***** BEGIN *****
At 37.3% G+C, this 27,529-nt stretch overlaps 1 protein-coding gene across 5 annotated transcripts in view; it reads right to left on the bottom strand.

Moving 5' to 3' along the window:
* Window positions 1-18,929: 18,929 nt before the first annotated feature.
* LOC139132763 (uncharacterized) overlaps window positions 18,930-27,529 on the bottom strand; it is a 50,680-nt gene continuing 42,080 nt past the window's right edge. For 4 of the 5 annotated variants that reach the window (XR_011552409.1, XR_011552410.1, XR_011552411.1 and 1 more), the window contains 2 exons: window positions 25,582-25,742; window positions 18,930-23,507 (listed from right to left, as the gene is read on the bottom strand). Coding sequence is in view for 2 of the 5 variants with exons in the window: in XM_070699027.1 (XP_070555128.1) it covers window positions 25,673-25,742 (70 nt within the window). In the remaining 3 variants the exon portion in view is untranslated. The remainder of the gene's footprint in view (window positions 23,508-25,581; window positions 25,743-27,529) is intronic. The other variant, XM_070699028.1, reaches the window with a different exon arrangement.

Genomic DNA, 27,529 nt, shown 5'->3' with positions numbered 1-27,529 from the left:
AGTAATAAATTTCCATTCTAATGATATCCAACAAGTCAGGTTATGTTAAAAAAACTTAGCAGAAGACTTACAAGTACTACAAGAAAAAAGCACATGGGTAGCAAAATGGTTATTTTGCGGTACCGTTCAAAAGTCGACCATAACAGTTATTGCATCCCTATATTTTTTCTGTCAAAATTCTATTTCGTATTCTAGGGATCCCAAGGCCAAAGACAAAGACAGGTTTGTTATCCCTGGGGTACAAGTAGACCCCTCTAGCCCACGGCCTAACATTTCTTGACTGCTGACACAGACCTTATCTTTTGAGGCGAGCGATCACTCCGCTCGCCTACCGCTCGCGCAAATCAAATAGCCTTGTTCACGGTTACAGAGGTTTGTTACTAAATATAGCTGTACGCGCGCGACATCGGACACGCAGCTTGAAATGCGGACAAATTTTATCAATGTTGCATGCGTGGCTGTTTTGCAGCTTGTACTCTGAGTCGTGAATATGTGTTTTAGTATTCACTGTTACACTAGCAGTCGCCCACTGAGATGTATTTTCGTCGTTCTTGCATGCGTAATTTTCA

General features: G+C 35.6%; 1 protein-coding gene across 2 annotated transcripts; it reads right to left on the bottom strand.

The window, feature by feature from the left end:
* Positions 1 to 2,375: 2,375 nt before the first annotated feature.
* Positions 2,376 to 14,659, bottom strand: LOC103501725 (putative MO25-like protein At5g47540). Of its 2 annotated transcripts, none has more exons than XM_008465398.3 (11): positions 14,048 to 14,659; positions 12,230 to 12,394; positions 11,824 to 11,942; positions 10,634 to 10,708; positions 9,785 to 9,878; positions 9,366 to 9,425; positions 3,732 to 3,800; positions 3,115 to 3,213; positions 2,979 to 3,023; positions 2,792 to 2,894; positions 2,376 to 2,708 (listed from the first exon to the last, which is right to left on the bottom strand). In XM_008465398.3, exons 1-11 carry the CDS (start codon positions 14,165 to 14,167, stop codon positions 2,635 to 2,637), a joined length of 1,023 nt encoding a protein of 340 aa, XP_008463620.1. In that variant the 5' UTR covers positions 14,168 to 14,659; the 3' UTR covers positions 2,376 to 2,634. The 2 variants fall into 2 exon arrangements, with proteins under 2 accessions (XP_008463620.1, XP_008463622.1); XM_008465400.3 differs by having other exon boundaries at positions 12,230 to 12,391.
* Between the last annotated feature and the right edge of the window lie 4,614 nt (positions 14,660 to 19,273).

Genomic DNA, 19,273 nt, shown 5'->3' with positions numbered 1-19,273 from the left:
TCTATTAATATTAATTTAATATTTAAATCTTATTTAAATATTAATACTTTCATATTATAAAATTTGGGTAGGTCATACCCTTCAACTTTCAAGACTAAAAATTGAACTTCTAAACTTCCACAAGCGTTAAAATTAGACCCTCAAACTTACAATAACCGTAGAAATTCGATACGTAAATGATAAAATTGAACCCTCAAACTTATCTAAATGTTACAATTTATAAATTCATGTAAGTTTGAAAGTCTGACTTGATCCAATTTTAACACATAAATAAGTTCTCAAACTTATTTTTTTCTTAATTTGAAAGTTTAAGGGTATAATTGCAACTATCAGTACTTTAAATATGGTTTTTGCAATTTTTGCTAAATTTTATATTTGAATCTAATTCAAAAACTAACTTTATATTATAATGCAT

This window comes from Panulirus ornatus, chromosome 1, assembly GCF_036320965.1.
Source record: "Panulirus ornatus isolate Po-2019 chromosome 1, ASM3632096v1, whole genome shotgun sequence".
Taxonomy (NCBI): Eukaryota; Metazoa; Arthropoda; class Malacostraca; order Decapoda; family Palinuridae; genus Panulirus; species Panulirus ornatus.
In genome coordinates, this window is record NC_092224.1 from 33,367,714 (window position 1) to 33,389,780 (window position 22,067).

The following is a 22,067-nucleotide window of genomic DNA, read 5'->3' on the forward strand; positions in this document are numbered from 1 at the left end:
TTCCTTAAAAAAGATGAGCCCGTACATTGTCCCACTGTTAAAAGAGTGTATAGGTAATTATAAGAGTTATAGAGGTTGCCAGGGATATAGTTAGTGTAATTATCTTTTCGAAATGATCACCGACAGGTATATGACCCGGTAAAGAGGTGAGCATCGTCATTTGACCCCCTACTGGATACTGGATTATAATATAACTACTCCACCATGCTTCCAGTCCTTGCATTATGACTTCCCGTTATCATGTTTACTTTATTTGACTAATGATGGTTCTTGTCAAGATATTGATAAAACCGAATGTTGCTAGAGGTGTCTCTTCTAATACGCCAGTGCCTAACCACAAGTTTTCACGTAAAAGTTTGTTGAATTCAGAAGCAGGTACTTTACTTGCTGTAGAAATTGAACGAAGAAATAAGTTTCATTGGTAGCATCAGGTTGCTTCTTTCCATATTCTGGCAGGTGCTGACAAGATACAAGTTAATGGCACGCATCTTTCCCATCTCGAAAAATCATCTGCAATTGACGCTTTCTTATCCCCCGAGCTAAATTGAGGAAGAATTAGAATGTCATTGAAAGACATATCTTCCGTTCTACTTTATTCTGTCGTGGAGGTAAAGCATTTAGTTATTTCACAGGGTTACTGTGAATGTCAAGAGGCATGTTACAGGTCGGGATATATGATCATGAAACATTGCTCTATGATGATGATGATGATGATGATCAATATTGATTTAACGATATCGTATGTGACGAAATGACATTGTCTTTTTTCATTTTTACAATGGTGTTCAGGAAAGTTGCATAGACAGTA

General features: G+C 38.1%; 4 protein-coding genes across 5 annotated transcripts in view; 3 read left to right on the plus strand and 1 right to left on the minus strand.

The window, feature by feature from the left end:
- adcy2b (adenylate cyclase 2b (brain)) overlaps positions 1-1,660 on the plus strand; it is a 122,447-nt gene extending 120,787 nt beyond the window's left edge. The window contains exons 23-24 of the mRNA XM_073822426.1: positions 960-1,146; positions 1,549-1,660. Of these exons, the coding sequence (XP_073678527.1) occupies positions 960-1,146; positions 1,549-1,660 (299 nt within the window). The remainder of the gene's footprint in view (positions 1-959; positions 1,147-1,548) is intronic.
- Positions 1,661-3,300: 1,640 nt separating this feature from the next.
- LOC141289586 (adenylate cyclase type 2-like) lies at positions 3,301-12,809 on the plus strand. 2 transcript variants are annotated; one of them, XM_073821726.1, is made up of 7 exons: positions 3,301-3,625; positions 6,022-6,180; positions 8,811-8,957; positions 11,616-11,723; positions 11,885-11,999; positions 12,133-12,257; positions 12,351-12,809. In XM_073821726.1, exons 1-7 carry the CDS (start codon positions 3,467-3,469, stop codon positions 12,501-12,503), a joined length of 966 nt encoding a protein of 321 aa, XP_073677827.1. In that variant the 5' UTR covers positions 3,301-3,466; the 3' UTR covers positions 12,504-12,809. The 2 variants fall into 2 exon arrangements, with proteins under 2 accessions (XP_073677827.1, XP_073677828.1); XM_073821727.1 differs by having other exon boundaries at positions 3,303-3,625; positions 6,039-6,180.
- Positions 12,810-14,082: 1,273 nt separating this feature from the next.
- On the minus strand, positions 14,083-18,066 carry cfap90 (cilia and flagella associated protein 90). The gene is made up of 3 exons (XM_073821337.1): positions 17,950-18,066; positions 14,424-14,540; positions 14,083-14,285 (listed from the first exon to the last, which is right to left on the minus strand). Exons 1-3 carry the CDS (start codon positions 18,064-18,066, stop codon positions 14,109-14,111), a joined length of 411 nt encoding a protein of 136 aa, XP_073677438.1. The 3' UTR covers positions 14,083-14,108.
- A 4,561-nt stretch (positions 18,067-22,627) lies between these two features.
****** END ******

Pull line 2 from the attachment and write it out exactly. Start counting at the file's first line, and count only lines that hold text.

Moving 5' to 3' along the window: